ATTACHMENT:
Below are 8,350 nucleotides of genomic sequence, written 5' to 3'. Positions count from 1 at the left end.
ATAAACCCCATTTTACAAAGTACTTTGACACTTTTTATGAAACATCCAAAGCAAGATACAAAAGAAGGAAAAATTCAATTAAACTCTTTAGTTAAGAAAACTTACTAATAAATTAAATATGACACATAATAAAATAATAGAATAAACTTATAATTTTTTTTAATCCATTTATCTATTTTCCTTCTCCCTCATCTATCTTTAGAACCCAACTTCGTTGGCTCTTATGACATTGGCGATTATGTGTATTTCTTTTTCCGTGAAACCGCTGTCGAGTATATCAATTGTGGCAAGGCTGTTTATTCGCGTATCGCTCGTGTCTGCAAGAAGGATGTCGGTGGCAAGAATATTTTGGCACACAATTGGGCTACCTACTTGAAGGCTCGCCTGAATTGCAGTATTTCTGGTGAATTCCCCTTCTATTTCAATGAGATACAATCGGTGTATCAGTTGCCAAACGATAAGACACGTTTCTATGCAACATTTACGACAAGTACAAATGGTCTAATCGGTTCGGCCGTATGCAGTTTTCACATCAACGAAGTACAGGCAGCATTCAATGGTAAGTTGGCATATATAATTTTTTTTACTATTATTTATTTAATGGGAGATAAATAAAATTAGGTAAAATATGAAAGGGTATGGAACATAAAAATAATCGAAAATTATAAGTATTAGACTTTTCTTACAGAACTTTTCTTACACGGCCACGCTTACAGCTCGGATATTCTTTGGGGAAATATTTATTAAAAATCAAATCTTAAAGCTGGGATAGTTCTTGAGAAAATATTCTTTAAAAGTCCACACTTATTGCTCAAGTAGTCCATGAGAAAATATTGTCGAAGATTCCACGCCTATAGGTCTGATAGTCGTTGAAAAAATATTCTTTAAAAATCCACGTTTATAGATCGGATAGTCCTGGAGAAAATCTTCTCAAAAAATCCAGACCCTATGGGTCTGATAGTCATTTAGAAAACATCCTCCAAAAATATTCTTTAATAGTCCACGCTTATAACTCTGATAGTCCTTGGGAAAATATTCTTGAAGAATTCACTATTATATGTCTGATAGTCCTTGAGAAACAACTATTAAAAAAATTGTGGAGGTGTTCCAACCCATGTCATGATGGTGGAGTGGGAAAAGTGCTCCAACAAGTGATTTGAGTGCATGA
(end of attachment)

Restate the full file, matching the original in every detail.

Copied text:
Below are 8,350 nucleotides of genomic sequence, written 5' to 3'. Positions count from 1 at the left end.
ATAAACCCCATTTTACAAAGTACTTTGACACTTTTTATGAAACATCCAAAGCAAGATACAAAAGAAGGAAAAATTCAATTAAACTCTTTAGTTAAGAAAACTTACTAATAAATTAAATATGACACATAATAAAATAATAGAATAAACTTATAATTTTTTTTAATCCATTTATCTATTTTCCTTCTCCCTCATCTATCTTTAGAACCCAACTTCGTTGGCTCTTATGACATTGGCGATTATGTGTATTTCTTTTTCCGTGAAACCGCTGTCGAGTATATCAATTGTGGCAAGGCTGTTTATTCGCGTATCGCTCGTGTCTGCAAGAAGGATGTCGGTGGCAAGAATATTTTGGCACACAATTGGGCTACCTACTTGAAGGCTCGCCTGAATTGCAGTATTTCTGGTGAATTCCCCTTCTATTTCAATGAGATACAATCGGTGTATCAGTTGCCAAACGATAAGACACGTTTCTATGCAACATTTACGACAAGTACAAATGGTCTAATCGGTTCGGCCGTATGCAGTTTTCACATCAACGAAGTACAGGCAGCATTCAATGGTAAGTTGGCATATATAATTTTTTTTACTATTATTTATTTAATGGGAGATAAATAAAATTAGGTAAAATATGAAAGGGTATGGAACATAAAAATAATCGAAAATTATAAGTATTAGACTTTTCTTACAGAACTTTTCTTACACGGCCACGCTTACAGCTCGGATATTCTTTGGGGAAATATTTATTAAAAATCAAATCTTAAAGCTGGGATAGTTCTTGAGAAAATATTCTTTAAAAGTCCACACTTATTGCTCAAGTAGTCCATGAGAAAATATTGTCGAAGATTCCACGCCTATAGGTCTGATAGTCGTTGAAAAAATATTCTTTAAAAATCCACGTTTATAGATCGGATAGTCCTGGAGAAAATCTTCTCAAAAAATCCAGACCCTATGGGTCTGATAGTCATTTAGAAAACATCCTCCAAAAATATTCTTTAATAGTCCACGCTTATAACTCTGATAGTCCTTGGGAAAATATTCTTGAAGAATTCACTATTATATGTCTGATAGTCCTTGAGAAACAACTATTAAAAAAATTGTGGAGGTGTTCCAACCCATGTCATGATGGTGGAGTGGGAAAAGTGCTCCAACAAGTGATTTGAGTGCATGA